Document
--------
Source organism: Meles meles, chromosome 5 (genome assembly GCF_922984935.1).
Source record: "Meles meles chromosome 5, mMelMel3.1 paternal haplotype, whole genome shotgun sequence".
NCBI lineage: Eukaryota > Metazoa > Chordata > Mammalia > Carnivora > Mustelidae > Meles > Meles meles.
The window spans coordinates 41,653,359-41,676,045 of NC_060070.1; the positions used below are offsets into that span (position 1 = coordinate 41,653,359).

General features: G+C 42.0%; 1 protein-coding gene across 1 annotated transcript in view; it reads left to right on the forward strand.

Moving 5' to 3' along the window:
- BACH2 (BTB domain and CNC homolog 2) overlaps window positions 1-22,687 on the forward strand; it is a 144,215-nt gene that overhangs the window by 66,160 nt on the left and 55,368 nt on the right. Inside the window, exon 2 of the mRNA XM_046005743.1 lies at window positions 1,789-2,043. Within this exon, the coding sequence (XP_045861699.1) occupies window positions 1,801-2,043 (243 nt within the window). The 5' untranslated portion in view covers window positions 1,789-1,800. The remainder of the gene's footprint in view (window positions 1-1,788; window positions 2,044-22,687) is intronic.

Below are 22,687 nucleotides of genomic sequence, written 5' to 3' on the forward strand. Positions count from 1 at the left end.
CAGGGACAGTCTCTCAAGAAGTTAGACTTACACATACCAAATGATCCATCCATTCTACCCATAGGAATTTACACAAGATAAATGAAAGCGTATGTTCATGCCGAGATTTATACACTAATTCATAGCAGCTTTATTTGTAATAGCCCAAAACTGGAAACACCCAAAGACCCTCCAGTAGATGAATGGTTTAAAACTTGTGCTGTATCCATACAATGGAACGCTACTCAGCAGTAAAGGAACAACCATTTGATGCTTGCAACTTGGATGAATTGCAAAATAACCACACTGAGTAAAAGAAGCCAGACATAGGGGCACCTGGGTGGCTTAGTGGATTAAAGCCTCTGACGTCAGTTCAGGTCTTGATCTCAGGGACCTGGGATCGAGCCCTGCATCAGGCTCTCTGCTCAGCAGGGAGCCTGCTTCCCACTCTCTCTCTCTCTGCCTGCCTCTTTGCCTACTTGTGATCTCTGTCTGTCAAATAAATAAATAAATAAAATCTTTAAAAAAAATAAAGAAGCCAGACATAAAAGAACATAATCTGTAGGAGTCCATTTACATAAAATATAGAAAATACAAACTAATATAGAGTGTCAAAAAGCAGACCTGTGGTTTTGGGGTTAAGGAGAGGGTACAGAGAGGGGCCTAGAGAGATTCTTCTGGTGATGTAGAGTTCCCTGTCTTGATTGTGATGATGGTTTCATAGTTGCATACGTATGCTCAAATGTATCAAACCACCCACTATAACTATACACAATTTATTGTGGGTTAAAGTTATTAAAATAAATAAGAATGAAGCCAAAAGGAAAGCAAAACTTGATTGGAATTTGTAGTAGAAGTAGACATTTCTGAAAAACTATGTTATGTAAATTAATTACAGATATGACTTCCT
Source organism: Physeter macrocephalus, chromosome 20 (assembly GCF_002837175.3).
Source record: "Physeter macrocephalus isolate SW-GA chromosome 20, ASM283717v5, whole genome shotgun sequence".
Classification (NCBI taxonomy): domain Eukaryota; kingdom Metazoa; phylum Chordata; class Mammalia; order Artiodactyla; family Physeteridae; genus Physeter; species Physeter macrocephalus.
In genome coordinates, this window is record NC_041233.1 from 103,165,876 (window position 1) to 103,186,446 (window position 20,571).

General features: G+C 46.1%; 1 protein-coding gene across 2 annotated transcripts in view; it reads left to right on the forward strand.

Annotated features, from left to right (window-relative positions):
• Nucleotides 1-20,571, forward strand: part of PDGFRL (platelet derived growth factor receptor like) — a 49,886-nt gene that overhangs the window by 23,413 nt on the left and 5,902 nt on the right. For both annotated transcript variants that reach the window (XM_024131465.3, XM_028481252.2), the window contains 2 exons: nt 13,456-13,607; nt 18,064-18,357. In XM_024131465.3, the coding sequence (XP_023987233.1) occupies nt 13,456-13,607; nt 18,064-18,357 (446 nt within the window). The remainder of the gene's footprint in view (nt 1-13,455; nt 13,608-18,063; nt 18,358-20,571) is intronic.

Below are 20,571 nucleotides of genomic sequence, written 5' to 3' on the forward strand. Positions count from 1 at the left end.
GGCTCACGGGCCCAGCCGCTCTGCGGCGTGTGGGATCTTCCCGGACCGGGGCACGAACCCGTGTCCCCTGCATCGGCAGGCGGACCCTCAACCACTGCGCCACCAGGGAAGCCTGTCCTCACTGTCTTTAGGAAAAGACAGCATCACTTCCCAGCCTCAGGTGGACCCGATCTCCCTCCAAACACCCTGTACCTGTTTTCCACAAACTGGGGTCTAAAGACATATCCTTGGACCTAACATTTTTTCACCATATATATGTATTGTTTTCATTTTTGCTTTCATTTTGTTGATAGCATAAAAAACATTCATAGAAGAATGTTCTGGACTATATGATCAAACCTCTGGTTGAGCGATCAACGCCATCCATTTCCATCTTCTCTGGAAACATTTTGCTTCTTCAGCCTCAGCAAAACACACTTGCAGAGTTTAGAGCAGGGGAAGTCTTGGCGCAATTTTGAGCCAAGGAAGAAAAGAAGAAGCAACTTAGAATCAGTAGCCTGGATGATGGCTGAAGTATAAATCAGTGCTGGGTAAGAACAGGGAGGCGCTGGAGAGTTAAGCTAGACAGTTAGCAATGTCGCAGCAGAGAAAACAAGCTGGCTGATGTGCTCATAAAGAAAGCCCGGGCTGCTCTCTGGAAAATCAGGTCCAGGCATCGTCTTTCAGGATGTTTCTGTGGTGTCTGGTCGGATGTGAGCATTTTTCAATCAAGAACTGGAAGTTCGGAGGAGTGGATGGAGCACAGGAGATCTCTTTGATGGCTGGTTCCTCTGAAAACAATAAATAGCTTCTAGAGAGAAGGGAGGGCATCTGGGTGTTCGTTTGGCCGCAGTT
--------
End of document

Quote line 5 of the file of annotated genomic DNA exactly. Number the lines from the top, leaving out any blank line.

General features: G+C 42.0%; 1 protein-coding gene across 1 annotated transcript in view; it reads left to right on the forward strand.